It’s clear Nokia can do a lot better than what Lumia 800 shows, and fortunately they are already working on this. I got to meet Albert Shum from Microsoft at the same event. He is the man responsible for the Metro UI of the Windows Phone platform. Shum told they have very close co-operation with Nokia. He has described his work on this YouTube video.

    Even though Shum obviously couldn’t reveal any specific new features of future Nokia device, based on the interview I’m convinced we will see more personalisation and more features specific to Nokia. The camera application and integration to other parts of the OS are important. People centric features will become even more advanced. IM and VoIP will be integratedwith Lync and Skype support. Lync should come already before the end of this year, for Skype the schedule is more uncertain.

    You could possibly see where people are, what they’re doing, invite them for a coffee based on your map location, or pictures taken with the camera could be shown on your map location, et cetera.

    It’s also interesting to see which features will be specific to Nokia, and which ones will become available for all the vendors. I will blog more about the interview with Albert Shum if I have time later.

    Nokia World 2011: Joe Belfiore – Building a different kind of UI [NokiaConversations, Nov 8, 2011 [upload date]]

    Joe Belfiore at Nokia World 2011: http://events.nokia.com/nokiaworld/ speaking about “Building a different kind of UI” Nokia World is an annual conference and exhibition devoted to all things Nokia, that took place this year on the 26th and 27th October in London. The two days were packed with captivating talks, inspiring discussions, exciting surprises, fruitful networking. The event offered visitors to experience all new mobile products, services and innovations from Nokia and partners. Joe Belfiore co-manages the Windows Phone team, heading up product definition and design. A huge consumer advocate, Joe has spent his career working to make technology products easier to use and to give people a more satisfying and “delightful” experience. The “Metro” design language of Windows Phone is a product of Joe’s team working over many years to revitalize design at Microsoft.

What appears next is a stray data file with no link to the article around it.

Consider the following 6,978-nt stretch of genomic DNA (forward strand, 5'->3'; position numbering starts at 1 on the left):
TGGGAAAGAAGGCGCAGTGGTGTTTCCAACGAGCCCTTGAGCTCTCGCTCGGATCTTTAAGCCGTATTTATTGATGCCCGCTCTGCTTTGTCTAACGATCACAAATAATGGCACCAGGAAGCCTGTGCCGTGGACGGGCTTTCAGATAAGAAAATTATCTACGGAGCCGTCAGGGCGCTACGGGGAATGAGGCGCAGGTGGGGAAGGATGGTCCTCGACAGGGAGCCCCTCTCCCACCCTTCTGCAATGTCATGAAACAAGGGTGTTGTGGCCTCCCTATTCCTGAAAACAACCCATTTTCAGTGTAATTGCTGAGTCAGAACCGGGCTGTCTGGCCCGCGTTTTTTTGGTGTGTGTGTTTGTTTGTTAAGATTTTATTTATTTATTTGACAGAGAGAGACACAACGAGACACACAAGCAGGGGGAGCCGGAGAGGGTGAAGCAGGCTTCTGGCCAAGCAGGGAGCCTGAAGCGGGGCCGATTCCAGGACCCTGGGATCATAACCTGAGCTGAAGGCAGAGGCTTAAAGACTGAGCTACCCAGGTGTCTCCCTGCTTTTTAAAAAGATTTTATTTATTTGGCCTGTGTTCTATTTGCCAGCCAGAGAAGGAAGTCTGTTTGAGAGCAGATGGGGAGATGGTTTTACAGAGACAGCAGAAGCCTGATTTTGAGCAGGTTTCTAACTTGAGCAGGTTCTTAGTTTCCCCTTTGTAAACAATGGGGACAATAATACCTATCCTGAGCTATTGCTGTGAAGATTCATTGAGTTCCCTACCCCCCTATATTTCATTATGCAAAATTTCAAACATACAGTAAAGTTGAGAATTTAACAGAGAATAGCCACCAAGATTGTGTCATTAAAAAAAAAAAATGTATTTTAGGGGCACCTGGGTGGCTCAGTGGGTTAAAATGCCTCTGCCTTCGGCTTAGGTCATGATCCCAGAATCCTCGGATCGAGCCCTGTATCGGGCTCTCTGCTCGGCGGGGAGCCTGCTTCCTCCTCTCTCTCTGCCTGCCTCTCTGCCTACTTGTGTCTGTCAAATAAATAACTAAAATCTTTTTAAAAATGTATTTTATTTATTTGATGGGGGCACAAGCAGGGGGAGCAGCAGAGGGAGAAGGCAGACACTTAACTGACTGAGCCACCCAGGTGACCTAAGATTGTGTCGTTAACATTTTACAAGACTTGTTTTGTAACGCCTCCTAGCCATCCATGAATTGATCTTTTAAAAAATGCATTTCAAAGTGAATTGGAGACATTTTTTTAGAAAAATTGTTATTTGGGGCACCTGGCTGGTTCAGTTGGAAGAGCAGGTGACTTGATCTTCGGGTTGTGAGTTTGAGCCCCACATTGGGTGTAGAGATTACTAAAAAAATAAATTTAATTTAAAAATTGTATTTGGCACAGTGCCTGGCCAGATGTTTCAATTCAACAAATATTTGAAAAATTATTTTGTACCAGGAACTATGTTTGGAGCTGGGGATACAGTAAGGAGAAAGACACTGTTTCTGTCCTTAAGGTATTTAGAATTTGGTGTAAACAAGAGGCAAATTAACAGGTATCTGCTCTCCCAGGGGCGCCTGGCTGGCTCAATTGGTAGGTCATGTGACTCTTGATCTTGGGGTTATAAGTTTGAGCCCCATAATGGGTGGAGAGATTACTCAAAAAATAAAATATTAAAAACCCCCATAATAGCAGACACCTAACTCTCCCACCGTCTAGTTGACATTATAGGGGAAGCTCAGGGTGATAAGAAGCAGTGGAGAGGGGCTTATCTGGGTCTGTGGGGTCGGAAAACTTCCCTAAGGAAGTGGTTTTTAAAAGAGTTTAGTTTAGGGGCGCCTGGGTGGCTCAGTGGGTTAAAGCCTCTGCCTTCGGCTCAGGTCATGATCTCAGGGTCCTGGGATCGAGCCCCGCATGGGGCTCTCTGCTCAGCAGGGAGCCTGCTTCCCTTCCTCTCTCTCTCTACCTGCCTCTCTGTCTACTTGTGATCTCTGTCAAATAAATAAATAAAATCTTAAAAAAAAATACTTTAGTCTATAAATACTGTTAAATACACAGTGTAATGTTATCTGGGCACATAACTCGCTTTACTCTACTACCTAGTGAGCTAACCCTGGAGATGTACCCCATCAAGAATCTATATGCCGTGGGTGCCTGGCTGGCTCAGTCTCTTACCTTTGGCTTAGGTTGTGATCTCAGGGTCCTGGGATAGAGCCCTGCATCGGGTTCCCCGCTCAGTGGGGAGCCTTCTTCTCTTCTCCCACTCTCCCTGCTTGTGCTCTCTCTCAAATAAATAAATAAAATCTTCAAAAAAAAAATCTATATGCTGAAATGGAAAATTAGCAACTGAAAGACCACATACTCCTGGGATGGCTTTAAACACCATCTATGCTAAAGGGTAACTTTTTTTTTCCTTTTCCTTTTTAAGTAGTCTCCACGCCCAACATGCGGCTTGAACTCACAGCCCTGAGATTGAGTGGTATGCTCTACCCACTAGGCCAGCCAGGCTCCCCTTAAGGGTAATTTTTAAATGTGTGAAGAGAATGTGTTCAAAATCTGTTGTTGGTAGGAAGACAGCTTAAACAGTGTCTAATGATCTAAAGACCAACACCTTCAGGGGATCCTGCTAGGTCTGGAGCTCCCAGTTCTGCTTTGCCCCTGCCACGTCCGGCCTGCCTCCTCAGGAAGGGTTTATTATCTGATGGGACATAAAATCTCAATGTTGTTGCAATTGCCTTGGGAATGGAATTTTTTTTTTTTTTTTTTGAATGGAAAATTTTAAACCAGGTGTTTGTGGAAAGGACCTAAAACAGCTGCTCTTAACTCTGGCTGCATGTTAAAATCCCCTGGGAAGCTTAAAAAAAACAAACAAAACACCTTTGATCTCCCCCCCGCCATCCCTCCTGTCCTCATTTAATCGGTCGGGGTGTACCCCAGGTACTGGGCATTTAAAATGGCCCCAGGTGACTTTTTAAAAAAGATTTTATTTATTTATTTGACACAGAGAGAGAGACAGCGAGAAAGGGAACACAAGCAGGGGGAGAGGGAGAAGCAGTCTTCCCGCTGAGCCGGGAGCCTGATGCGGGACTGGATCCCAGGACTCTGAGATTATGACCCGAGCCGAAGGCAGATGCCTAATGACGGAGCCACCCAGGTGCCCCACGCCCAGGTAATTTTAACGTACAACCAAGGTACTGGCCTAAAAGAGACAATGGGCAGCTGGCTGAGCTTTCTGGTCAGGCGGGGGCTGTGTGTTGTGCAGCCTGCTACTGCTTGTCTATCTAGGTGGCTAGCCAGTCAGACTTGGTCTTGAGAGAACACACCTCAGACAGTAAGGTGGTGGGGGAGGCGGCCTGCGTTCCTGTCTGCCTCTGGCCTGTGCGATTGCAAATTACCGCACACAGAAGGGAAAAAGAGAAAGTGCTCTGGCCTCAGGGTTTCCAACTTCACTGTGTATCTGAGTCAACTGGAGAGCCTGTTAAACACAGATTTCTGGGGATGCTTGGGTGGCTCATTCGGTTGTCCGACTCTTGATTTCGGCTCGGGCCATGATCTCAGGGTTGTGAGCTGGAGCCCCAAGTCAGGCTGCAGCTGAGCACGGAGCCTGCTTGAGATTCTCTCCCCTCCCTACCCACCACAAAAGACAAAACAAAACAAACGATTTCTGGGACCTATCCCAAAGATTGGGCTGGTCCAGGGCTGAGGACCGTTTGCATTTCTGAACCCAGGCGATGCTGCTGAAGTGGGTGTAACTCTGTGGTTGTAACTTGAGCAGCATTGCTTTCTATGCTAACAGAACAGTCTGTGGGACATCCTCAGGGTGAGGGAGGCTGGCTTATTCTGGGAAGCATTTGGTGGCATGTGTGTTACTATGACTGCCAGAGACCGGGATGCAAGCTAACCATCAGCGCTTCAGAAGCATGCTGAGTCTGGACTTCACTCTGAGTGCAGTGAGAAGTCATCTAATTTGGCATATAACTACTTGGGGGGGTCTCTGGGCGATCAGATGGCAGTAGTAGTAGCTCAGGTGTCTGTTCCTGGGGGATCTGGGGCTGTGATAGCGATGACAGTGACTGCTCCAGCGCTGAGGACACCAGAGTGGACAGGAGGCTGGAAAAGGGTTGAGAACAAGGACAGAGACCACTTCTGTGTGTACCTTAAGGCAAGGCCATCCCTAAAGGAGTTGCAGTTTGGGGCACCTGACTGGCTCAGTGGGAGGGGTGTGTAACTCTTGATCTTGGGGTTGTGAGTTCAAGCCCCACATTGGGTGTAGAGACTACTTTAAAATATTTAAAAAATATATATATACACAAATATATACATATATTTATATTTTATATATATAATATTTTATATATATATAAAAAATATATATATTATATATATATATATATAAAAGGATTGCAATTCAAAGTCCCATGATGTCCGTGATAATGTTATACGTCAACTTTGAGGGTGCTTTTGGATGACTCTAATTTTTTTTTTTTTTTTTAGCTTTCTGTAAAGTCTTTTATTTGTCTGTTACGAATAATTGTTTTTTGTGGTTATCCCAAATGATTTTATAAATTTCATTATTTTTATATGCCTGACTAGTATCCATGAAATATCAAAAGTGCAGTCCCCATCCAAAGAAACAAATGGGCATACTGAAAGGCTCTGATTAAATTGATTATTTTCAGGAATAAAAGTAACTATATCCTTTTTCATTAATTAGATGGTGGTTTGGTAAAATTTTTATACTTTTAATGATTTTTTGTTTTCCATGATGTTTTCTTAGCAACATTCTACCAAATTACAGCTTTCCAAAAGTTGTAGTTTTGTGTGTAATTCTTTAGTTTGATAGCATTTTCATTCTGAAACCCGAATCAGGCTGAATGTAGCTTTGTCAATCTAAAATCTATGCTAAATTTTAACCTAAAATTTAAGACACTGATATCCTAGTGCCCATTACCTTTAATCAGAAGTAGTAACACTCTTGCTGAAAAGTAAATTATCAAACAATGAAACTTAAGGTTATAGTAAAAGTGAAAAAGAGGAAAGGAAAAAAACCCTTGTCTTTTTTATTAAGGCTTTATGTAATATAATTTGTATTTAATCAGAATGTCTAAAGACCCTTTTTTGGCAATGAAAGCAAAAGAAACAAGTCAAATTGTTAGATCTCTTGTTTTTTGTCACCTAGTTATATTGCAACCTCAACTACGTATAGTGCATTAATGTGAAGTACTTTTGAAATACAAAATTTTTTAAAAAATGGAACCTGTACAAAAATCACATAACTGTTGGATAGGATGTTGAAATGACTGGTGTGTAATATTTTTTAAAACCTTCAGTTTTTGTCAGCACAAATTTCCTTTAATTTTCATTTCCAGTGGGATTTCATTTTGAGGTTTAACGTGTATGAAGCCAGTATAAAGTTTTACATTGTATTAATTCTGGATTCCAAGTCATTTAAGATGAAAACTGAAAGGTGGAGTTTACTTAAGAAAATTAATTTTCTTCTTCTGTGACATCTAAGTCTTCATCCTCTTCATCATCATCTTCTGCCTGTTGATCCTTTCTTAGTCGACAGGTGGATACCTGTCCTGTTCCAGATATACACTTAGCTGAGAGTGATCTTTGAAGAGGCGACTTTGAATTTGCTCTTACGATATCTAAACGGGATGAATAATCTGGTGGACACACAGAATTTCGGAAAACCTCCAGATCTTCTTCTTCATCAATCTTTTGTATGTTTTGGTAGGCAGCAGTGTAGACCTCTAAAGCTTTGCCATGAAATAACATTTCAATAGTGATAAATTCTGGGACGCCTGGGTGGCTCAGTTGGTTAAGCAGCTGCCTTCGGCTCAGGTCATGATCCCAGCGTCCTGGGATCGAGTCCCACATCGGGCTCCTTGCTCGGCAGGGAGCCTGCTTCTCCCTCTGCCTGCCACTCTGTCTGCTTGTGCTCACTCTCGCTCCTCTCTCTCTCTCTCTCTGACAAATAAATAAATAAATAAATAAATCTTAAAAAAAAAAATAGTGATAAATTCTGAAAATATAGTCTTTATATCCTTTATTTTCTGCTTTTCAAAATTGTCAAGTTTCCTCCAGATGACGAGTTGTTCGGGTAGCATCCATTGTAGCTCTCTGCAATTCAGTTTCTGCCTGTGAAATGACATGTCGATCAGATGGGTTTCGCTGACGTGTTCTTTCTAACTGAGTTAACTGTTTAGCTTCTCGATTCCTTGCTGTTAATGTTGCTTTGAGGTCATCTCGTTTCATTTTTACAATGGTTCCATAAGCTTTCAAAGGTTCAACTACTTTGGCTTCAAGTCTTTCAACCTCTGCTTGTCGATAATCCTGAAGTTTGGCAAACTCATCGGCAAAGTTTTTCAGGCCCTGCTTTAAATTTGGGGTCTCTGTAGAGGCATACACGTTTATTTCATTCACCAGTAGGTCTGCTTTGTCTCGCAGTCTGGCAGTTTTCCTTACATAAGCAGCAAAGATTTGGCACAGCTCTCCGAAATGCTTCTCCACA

Building a different kind of UI [Steve Litchfield, David Gilson, All About Windows Phone, Oct 28, 2011]

    Joe started with the assertion that “Windows Phone is about celebrating people”, quoting core values stated by the design team:

    • People first” – your friends and loved ones (and what they’re up to) should be front and centre in the interface. Being ‘people first’ is. Joe contends, fundamentally different to iOS, Blackberry, Symbian and other mobile operating systems, which all force an “application by application” basis.
    • Celebrate me” – Joe contrasted the effortless celebration of ‘you’ to Android’s customisability, where you have to put in quite a lot of effort in terms of homescreen tweaking and configuring. In Windows Phone, an awful lot is done for you.
    • Right here, right now” – instant display of the people, events and information that you need in real time, plus an awareness of searching for things physically close ro you in real life

    Metro is, as you will have observed, and as Joe contends, “completely different”. It has evolved from other things that Microsoft have done. E.g., Windows Media Centre and Zune HD, and the name comes from the idea of taking the user on a journey. And, to set that up nicely, the visual style was inspired by metropolitan transportation signs – i.e. they do what they need to do, clearly and simply, “expressing typography, without unnecessary frills”.

    Transport sign inspiration

    The same is true of Metro UI’s textual elements and iconography, with the added aim to be “artistic” – Joe showed some examples of classic and modern art based on typography. Ideas above a mobile OS user interface’s station? Pretentious? Maybe, but we can absolutely see what Joe means and the overall effect is undoubtedly very stylish.

    Metro design languageMetro UI certainly offers a different approach to the usual grids of largely static icons, though the cheeky resizing of the phones to give one a psychological edge made us chuckle!

    Also important to Metro is “motion“, whether it’s your Xbox live avatar peeking out cheekily in your live tile, the lock screen bouncing when tapped to indicate what to do, the ‘busy’ moving dots or indeed the core kinetic scrolling of all the panes and content. Joe says that “motion makes so much difference, which is why comments based on screenshots don’t represent the whole ‘picture’…” He says that “the motion helps to create an emotional connection.”

    Perhaps unsurprisingly, the Metro UI design is “getting better feedback from women and first time users”. The competing Android UI design “is like the web – it can accomodate lots of styles”. Joe defends Windows Phone in a direct comparison saying that Metro isn’t as constrained as some say and that the very consistency and the ‘airyness’ helps users, plus developers can create their own design, incorporating the Metro style without it getting in their way.